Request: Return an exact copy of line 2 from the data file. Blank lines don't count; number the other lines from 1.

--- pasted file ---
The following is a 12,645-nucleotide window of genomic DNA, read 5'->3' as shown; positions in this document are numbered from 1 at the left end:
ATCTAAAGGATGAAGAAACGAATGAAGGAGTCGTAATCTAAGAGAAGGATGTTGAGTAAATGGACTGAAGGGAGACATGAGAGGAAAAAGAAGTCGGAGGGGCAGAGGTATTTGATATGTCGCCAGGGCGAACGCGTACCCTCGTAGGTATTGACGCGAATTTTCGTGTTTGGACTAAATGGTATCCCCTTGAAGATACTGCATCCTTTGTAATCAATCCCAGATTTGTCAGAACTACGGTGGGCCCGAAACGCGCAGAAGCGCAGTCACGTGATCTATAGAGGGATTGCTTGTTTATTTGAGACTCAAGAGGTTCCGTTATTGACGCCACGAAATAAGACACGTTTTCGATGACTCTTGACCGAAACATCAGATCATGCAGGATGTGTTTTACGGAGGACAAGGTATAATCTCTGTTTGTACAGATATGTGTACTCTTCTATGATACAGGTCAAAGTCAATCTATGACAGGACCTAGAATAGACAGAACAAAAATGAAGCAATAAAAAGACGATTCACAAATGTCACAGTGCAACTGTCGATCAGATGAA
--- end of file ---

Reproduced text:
ATCTAAAGGATGAAGAAACGAATGAAGGAGTCGTAATCTAAGAGAAGGATGTTGAGTAAATGGACTGAAGGGAGACATGAGAGGAAAAAGAAGTCGGAGGGGCAGAGGTATTTGATATGTCGCCAGGGCGAACGCGTACCCTCGTAGGTATTGACGCGAATTTTCGTGTTTGGACTAAATGGTATCCCCTTGAAGATACTGCATCCTTTGTAATCAATCCCAGATTTGTCAGAACTACGGTGGGCCCGAAACGCGCAGAAGCGCAGTCACGTGATCTATAGAGGGATTGCTTGTTTATTTGAGACTCAAGAGGTTCCGTTATTGACGCCACGAAATAAGACACGTTTTCGATGACTCTTGACCGAAACATCAGATCATGCAGGATGTGTTTTACGGAGGACAAGGTATAATCTCTGTTTGTACAGATATGTGTACTCTTCTATGATACAGGTCAAAGTCAATCTATGACAGGACCTAGAATAGACAGAACAAAAATGAAGCAATAAAAAGACGATTCACAAATGTCACAGTGCAACTGTCGATCAGATGAA